Microsoft says it's confident that the Windows Phone Marketplace with launch with more than 1,000 apps and games when the first phones ship in the U.S. on November 8 and expect to release several hundred apps per week till the end of 2010. As an example, scheduled releases for the month of December include SlingPlayer, AP Mobile, ESPN, Amazon Kindle, Direct TV, Ustream, Weather Channel, Cheeseburger Network, Seesmic, Photobucket, Zagat, and MySpace Local Concerts.
During our review period, there were about 450 apps available, including some of the more major and mainstream apps such as Twitter, Slacker, Foursquare, OpenTable, and Fandango. Our concern wasn't so much with the quantity of apps (the apps will come) but with the quality. However, we were heartened by what we saw when we checked out some of the available titles.
Many of the apps, such as Twitter, Slacker, and IMDb have adopted the same type of panoramic interface found in the hubs, so you already get a familiar feel as you're using the apps. They're also quite eye-catching and full-featured. For example, in Fandango, you can watch movie trailers within the app and purchase tickets. Meanwhile, the eBay app allows you to search and buy/bid on items, as well as share links, read descriptions and watch product video.
If this first wave of titles is any indication as to type and quality of apps coming to Windows Phone 7, then we're not too worried. You can check out more Windows Phone 7 apps here.
Of course, as an AT&T phone, the Samsung Focus also comes preloaded with a number of carrier services, including AT&T Navigator, AT&T Radio, and AT&T U-verse Mobile, which allows you to download TV shows via Wi-Fi onto the phone. For a limited time, AT&T will actually offer customers who purchase a Windows Phone 7 device a free Entertainment Pack, which includes a 30-day trial to U-Verse Mobile (normally $9.99 per month), a 30-day Zune Pass, the "ilomilo" Xbox Live Arcade game. Pretty sweet freebie if you ask us.
However, here's another sweet thing about Windows Phone 7. Unlike the carrier's other smartphones, you can actually uninstall any of the unwanted carrier apps from the phone--not just remove them from the Start menu but actually uninstall them. This is great news if you don't like all that bloatware tying up precious resources. Just note that if you hard reset the phone, the apps will reinstall after the reboot.
Call quality and performance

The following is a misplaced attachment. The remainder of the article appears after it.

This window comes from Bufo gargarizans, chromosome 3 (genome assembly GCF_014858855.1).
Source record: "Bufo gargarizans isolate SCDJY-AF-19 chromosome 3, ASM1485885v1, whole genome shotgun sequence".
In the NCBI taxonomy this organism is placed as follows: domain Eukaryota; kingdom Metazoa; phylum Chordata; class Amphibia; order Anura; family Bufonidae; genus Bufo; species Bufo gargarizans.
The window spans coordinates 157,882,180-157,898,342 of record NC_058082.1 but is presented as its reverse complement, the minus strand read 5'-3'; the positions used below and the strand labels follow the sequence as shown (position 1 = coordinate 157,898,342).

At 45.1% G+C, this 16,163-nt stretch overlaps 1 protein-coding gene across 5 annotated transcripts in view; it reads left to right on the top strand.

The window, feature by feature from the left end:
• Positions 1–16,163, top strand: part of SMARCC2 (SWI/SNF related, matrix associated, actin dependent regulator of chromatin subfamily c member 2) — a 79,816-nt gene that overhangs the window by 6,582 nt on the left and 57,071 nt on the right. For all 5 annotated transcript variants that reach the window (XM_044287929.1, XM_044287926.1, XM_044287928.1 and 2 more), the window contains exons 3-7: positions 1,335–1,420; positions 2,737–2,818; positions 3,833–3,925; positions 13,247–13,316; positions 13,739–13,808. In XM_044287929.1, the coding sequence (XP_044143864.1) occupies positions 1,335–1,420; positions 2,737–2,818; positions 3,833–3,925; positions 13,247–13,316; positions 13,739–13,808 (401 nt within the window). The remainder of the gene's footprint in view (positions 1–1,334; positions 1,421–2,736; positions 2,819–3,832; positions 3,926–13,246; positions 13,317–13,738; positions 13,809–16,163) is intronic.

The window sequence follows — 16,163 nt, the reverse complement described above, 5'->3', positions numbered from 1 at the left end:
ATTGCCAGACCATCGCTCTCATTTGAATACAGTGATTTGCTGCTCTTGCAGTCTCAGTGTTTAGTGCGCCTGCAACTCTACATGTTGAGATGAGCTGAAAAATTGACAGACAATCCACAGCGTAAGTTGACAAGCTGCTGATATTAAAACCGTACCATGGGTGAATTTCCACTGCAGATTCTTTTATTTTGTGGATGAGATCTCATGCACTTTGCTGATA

We tested the quad-band (GSM 850/900/1800/1900) Samsung Focus in New York using AT&T service and call quality was quite good. Our callers sounded loud and clear, and we weren't distracted by any background noise or voice distortion. Originally, we had the volume set at the highest level, and the sound was actually too loud and hurt our ears.
Samsung Focus call quality sample
Though not as loud, the speakerphone provided enough volume that we could carry on conversations in a noisier environment. The sound quality was slightly hollow on our end, and callers said there was a bit of an echo on their side but nothing that prevented us from carrying on with the conversation. We paired the smartphone with the Logitech Mobile Traveller Bluetooth headset and Motorola S9 Bluetooth Active Headphones with no problem.
The Samsung Focus comes with a 1GHz processor and 8GB of internal memory with expansion slot (up to 16GB). Generally speaking, the phone was responsive and was able to keep up with most of our tasks. The turnstile animations kind of disguise it, but there were slight delays as we waited for some apps to launch. The most significant lag occurred when starting up a couple of Xbox Live games but beyond that, we didn't encounter any debilitating delays. Game play was smooth, as was video and music playback.
The Samsung Focus ships with a 1,500mAh lithium ion battery with a rated talk time of 6.5 hours and up to 12.5 days of standby time. In our battery drain tests, the Focus provided 6 hours on continuous talk time before needing to be recharged. Anecdotally, with moderate to heavy use, we got a full day's use out of the phone before needing to recharge.